The right to be respected and treated with dignity and to participate fully in society can be a real challenge for older people, in particular in these times of persisting economic and social crisis in Europe. In that context, AGE Platform Europe held on 16-17-18 November 2016 its General Assembly and the fourth Annual Conference, gathering its member organisations together with policy makers, external experts, researches and older self-advocates. They discussed challenges for policies on ageing at local, national and European levels, as well as how best combat age discrimination, while strengthening both economic and social rights of older people in view of empowering them as equal citizens. Building on the recommendations of the Final Declaration adopted by AGE General Assembly, the conference addressed the on-going review Madrid International Plan of Action for Ageing (MIPAA), focusing on opportunities for synergies and mutual strengthening between the implementation of the MIPAA and other policy processes at local, national and European levels.
AGE General Assembly
AGE members are increasingly using a human rights narrative in their advocacy at national and European levels. AGE Platform is also actively involved in the international debate on older person’s rights, including the discussion with the United Nations (UN) around a new international convention on the rights of older people.
The General Assembly opened on 16 November with a thematic session dedicated to human rights in old age gathering about hundred representatives of non-governmental organizations (NGOs). The session provided training with an aim to increase the understanding about why human rights matter and how older people and their organisations can use existing human rights mechanisms to drive policy change. A detailed report from AGE thematic session on human rights can be read here.
On 17 November, AGE General Assembly adopted the following two policy documents to guide AGE work for the year to come:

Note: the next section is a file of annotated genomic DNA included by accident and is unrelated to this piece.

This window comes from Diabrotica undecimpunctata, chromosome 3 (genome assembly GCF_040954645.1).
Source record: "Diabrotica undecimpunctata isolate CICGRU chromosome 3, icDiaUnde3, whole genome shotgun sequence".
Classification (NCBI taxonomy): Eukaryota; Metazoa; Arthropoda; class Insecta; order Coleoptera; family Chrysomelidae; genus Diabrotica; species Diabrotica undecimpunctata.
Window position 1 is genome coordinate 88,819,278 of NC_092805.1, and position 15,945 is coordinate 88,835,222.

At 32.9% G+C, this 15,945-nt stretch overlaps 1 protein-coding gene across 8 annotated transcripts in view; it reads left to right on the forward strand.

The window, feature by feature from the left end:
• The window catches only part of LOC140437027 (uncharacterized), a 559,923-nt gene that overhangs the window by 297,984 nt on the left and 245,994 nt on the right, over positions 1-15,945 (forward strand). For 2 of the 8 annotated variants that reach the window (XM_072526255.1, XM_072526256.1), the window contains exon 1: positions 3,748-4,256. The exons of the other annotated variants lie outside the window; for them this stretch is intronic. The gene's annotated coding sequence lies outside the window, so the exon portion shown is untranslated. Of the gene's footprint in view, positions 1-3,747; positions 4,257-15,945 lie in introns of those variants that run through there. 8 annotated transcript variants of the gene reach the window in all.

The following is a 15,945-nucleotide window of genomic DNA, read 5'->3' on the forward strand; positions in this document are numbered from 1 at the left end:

- AGE General Assembly’s Final Declaration: including recommendations to the European Union and national governments to make use of the potential of the Madrid International Plan of Action on Ageing (MIPAA) to strengthen equality, fairness and cohesion in an ageing Europe.
- AGE Human Rights Manifesto: drafted with the direct involvement of more than 100 representative organisations of older people, it outlines AGE members’ vision on human rights in 7 essential principles that should take into account when promoting older people’s rights.
To learn more, please access those two documents here
AGE 4th Annual Conference
On 18 November, following the General Assembly, AGE fourth annual conference gathered decision makers, experts, researches and older self-advocates to discuss how best address age discrimination, while strengthening both economic and social rights of older people in view of empowering them as equal citizens.
Opening the conference, Sylwia Spurek, Vice Commissioner for Human Rights in Poland insisted on the invisibility of barriers older people face in their daily lives and pledged in favour of a binding legal instrument to enhance older people’s rights, such as an international convention. Ms Spurek recommended actions to enhance understanding of age discrimination among policy makers, especially of indirect discrimination, and insisted on the need to move from soft law measures such as the MIPAA to legally binding ones with a follow-up on local level. She furthermore insisted on the need to record the violations of the rights of older people to make the case for the necessity of a convention.
Following the opening speech, a series of three panels addressed key topics in relation to the further implementation of the Madrid International Plan of Action on Ageing.
The first panel was dedicated to social and technological innovations and the exchange of experience in that field, in particular on transferability of practices from across the EU to the national context. Yves Dario from the King Baudouin Foundation in Belgium shared experience from two initiatives awarded by an EU contest promoting active and healthy ageing, on the direct involvement of older people in the creation, development and management of projects/initiatives and on the barriers to access technology in old age.